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EROI and theories of value

Dec 8, 2018 | Energy economics, EROI | 0 comments

Conventional economists’ rejection of EROI

Conventional economists usually reject net-energy analysis. The assumption is that the price system embeds all the energy and non-energy costs, and therefore there is nothing to be gained by a narrow focus on energetic costs. The challenge for proponents of net-energy analysis is to explain how a hypothesis based, in part, on an `energy theory of value’ can be reconciled with the empirical observation that market prices regularly reflect relative scarcity unrelated in any meaningful sense to energy resources. Clearly, energy is only one of many scarce factors of production. This post is intended to shed some light on the Biophysical Economists’ conception of energy and economic valuation.

Value as deriving from the concept from objectivist or intrinsic factors

Prior to the late 19th century marginalist revolution, wealth was believed to derive from intrinsic or objective qualities. Historically, the principle `objectivist’ factors were land and labour. The idea of intrinsic value was that all other value derived from those intrinsic factors.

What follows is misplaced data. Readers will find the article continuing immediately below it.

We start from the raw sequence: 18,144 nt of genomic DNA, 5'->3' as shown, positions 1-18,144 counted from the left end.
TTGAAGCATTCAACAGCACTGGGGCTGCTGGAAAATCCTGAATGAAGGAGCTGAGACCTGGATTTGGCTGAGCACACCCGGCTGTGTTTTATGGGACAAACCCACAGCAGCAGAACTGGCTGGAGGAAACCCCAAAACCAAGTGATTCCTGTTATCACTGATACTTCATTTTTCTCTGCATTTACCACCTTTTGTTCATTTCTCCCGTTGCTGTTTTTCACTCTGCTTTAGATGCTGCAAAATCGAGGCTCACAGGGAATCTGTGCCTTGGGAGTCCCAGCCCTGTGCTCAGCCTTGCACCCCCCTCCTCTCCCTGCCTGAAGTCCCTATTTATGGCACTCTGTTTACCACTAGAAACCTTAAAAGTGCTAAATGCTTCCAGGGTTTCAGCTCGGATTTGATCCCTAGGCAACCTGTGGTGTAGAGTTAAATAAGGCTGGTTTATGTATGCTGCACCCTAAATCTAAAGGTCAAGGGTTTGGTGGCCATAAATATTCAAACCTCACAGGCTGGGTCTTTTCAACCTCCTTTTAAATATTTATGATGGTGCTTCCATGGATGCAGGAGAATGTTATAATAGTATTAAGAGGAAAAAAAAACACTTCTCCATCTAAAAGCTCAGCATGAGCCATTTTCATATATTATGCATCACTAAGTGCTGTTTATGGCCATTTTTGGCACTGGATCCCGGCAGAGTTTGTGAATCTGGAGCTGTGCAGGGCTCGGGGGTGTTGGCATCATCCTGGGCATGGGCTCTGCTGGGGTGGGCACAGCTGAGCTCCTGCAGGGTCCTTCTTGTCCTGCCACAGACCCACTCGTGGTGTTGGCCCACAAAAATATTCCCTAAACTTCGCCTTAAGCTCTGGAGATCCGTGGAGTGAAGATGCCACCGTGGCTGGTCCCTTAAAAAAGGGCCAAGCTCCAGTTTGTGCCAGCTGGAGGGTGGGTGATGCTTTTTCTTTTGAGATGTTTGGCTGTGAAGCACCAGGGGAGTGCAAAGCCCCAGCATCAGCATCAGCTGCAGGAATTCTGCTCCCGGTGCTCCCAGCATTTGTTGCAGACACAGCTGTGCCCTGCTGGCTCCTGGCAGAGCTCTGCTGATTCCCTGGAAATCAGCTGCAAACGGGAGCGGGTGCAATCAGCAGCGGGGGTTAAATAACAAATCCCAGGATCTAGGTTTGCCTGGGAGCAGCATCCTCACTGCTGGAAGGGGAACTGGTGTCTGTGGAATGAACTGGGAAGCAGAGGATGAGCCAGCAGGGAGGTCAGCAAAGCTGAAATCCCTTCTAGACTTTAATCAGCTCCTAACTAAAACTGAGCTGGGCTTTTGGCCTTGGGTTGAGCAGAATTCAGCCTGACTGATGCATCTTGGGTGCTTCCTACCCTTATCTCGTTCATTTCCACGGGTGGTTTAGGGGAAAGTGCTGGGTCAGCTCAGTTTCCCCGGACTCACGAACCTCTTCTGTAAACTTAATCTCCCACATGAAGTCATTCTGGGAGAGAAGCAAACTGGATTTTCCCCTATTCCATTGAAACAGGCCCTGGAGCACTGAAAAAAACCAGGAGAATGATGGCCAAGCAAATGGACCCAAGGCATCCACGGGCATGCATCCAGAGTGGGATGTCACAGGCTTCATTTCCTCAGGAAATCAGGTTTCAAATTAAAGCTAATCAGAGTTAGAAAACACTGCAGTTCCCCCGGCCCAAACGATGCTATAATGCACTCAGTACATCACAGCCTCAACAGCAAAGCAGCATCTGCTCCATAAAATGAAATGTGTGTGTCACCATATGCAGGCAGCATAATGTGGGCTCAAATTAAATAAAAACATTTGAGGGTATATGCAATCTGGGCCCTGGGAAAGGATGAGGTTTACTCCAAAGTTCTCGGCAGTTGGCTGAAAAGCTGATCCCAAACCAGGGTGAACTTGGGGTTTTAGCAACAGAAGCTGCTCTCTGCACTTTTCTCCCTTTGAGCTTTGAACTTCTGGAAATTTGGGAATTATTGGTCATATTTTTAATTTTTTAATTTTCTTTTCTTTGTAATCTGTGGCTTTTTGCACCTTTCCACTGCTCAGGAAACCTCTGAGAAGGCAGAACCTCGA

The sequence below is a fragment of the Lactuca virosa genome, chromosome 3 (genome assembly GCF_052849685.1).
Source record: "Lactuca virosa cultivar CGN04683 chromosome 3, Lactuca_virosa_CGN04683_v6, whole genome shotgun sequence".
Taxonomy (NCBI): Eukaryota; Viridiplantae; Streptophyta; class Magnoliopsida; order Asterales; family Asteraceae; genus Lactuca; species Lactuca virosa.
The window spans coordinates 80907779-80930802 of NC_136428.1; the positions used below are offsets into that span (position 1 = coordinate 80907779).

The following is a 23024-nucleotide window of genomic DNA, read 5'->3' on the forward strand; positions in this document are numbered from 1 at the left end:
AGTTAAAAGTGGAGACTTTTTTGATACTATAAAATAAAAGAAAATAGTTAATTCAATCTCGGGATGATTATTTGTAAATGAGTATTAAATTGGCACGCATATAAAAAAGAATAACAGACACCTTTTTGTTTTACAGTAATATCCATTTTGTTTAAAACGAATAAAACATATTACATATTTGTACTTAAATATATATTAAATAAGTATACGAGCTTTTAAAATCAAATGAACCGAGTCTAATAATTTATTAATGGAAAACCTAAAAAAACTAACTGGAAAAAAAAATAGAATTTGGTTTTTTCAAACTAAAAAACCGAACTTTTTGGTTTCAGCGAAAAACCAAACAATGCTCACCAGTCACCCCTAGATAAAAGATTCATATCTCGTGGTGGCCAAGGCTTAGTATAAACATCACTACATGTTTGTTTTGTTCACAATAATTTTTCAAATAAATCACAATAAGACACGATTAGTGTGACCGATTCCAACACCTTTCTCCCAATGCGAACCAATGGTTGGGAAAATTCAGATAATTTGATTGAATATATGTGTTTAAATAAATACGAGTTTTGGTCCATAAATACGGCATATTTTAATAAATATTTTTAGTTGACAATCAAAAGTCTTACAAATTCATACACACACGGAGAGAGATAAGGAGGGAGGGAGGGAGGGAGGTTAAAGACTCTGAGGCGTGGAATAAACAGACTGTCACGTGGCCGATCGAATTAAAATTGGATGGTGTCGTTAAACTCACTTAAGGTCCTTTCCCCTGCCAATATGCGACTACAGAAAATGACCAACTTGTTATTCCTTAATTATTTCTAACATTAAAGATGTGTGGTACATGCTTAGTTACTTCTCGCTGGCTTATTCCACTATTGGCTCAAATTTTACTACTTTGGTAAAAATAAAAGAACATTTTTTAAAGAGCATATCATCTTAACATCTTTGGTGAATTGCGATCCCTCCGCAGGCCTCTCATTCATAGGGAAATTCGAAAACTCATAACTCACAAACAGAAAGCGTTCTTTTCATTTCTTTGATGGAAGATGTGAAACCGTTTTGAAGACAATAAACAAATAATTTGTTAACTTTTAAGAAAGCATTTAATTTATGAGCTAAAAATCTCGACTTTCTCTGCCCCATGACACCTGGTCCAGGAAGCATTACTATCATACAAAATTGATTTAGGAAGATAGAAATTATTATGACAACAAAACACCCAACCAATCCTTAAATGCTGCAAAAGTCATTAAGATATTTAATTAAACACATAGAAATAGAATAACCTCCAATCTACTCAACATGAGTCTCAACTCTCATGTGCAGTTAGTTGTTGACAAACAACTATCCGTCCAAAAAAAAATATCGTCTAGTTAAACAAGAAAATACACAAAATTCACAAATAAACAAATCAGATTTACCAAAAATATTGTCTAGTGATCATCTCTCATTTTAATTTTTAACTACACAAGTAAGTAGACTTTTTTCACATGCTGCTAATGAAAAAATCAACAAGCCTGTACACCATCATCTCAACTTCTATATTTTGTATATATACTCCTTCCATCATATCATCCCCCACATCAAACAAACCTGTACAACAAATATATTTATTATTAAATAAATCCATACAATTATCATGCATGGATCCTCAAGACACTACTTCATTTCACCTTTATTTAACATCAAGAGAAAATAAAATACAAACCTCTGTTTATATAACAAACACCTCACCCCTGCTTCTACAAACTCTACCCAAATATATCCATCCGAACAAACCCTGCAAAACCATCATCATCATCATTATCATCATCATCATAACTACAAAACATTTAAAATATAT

The idea was encapsulated in Quesnay’s classification of economic agents in 18th century France. The `proprietary’ class comprised landowners; the `productive’ class comprised agricultural labourers; and the `sterile’ class comprised merchants and artisans. Merchants exchanged and accumulated wealth, but Quesnay argued that they didn’t create wealth. The entire wealth of a nation was assumed to derive from the land, as a result of such activities as agriculture, mining, and forestry. 

Francois Quesnay (1694 – 1774)

Many other factors have been suggested as possessing an intrinsic value, independent of price. I have identified 11 major theories of objectivist value including land, labour, gold, electricity, energy, emergy, exergy, money, human action, information, and social relations – see table below.

From the early modern period, the objectivist notion of value had been undermined by the `water versus diamonds` paradox. Adam Smith argued that value can have two different meanings – `value in use’ and `value in exchange’. Water is essential for life but is often abundant, and therefore may not command a high price. In contrast, a diamond has little `use value’ but `a very great quantity of other goods may frequently be had in exchange for it.’

Marginalism

A resolution to the paradox occurred in the late nineteenth century and came to be termed the `marginalist revolution‘. It is generally ascribed to Jevons, Menger, and Walras. Marginalism is the idea that value or utility is related to `the next unit’ of a product or service, and is connected to scarcity and exchange value rather than some intrinsic quality. From a marginalist perspective, the French merchants contributed to wealth to the degree that consumers paid for the service that merchants provided. The carting, trading, and provision of credit created `intrinsic’ value in relation to the profit margin. Conventional, or neoclassical economics, as it is practiced today, emerged from the marginalist revolution.